The Inquisition continued to function in North America until the Mexican War of Independence (1810–1821). In South America Simón Bolívar and Jose de San Martin abolished the Inquisition; in Spain itself the institution survived until 1834.
The Portuguese Inquisition formally started in Portugal in 1536 at the request of the King of Portugal, João III. Manuel I had asked Pope Leo X for the installation of the Inquisition in 1515, but only after his death (1521) did Pope Paul III acquiesce. The Portuguese Inquisition principally targeted the Sephardic Jews, whom the state forced to convert to Christianity. Spain had expelled its Sephardic population in 1492 (see Alhambra decree); after 1492 many of these Spanish Jews left Spain for Portugal, but eventually were targeted there as well. The Portuguese Inquisition came under the authority of the King. At its head stood a Grande Inquisidor, or General Inquisitor, named by the Pope but selected by the Crown, and always from within the royal family. The Grande Inquisidor would later nominate other inquisitors. In Portugal, Cardinal Henry served as the first Grand Inquisitor: he would later become King Henry of Portugal. Courts of the Inquisition operated in Lisbon, Porto, Coimbra, and Évora.
The Portuguese Inquisition held its first auto-da-fé in 1540. It concentrated its efforts on rooting out converts from other faiths (overwhelmingly Judaism) who did not adhere to the observances of Catholic orthodoxy; the Portuguese inquisitors mostly targeted the Jewish "New Christians" (i.e. conversos or marranos). The Portuguese Inquisition expanded its scope of operations from Portugal to Portugal's colonial possessions, including Brazil, Cape Verde, and Goa, where it continued as a religious court, investigating and trying cases of breaches of the tenets of orthodox Roman Catholicism until 1821. King João III (reigned 1521–57) extended the activity of the courts to cover censorship, divination, witchcraft and bigamy. Originally oriented for a religious action, the Inquisition had an influence in almost every aspect of Portuguese society: politically, culturally and socially. The Goa Inquisition, an inquisition largely aimed at Catholic converts from Hinduism or Islam who were thought to have returned to their original ways, started in Goa in 1560. In addition, the Inquisition prosecuted non-converts who broke prohibitions against the observance of Hindu or Muslim rites or interfered with Portuguese attempts to convert non-Christians to Catholicism. Aleixo Dias Falcão and Francisco Marques set it up in the palace of the Sabaio Adil Khan.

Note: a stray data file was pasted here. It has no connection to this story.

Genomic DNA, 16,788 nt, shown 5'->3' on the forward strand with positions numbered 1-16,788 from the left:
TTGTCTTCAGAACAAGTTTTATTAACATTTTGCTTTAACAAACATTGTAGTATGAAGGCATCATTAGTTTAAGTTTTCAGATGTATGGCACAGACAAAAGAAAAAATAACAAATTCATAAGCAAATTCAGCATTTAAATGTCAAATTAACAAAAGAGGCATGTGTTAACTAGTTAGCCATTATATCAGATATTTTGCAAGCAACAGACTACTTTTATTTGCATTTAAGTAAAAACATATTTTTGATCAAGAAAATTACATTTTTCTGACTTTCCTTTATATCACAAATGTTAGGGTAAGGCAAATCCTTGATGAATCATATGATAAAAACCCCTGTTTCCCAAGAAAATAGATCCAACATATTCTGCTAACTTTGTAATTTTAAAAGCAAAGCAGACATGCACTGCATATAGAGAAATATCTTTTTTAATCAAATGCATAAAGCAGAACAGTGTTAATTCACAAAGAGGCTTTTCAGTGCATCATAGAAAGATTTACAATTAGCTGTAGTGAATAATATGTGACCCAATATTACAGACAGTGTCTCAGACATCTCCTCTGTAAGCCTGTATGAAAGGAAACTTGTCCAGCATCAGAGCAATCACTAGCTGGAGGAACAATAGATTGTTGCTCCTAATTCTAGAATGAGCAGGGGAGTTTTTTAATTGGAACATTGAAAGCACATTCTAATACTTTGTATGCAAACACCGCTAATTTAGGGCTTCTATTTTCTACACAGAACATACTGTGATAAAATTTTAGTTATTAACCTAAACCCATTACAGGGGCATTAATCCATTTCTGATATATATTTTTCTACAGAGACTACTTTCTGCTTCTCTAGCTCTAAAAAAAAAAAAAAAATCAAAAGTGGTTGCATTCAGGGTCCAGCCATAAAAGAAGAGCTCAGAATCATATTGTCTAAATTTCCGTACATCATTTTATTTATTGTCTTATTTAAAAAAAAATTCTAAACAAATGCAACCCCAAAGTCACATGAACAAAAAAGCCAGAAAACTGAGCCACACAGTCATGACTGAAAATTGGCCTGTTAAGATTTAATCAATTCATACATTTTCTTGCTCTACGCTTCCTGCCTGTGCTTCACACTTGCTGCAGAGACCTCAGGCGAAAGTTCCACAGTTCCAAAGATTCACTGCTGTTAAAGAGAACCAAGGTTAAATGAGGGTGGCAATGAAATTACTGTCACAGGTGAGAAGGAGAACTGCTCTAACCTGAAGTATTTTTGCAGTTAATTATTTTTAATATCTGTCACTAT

According to Henry Charles Lea between 1540 and 1794 tribunals in Lisbon, Porto, Coimbra and Évora resulted in the burning of 1,175 persons, the burning of another 633 in effigy, and the penancing of 29,590. But documentation of fifteen out of 689 [Que?] In the wake of the Liberal Revolution of 1820, the "General Extraordinary and Constituent Courts of the Portuguese Nation" abolished the Portuguese inquisition in 1821.
In 1542 Pope Paul III established the Congregation of the Holy Office of the Inquisition as a permanent congregation staffed with cardinals and other officials. It had the tasks of maintaining and defending the integrity of the faith and of examining and proscribing errors and false doctrines; it thus became the supervisory body of local Inquisitions. Arguably the most famous case tried by the Roman Inquisition involved Galileo Galilei in 1633.
The penances and sentences for those who confessed or were found guilty were pronounced together in a public ceremony at the end of all the processes. This was the sermo generalis or auto-da-fé. Penances might consist of a pilgrimage, a public scourging, a fine, or the wearing of a cross. The wearing of two tongues of red or other brightly colored cloth, sewn onto an outer garment in an "X" pattern, marked those who were under investigation. The penalties in serious cases were confiscation of property or imprisonment. The most severe penalty the inquisitors could themselves impose was life imprisonment.
Following the French invasion of 1798, the new authorities sent 3,000 chests containing over 100,000 Inquisition documents to France from Rome. After the restoration of the Pope as the ruler of the Papal States after 1814, Roman Inquisition activity continued until the mid-19th century, notably in the well-publicised Mortara Affair (1858–1870). In 1908 the name of the Congregation became "The Sacred Congregation of the Holy Office", which in 1965 further changed to "Congregation for the Doctrine of the Faith", as retained to the present day[update]. The Pope appoints a cardinal to preside over the Congregation, which usually includes ten other cardinals, as well as a prelate and two assistants, all chosen from the Dominican Order. The "Holy Office" also has an international group of consultants, experienced scholars in theology and canon law, who advise it on specific questions.
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With the sharpening of debate and of conflict between the Protestant Reformation and the Catholic Counter-Reformation, Protestant societies came to see/use the Inquisition as a terrifying "Other" trope, while staunch Catholics regarded the Holy Office as a necessary bulwark against the spread of reprehensible heresies. Some of the fictional works mentioned below reflect the popular reputation of the Inquisition as much as its historicity.
The Inquisitions appear in many cultural works. Some include: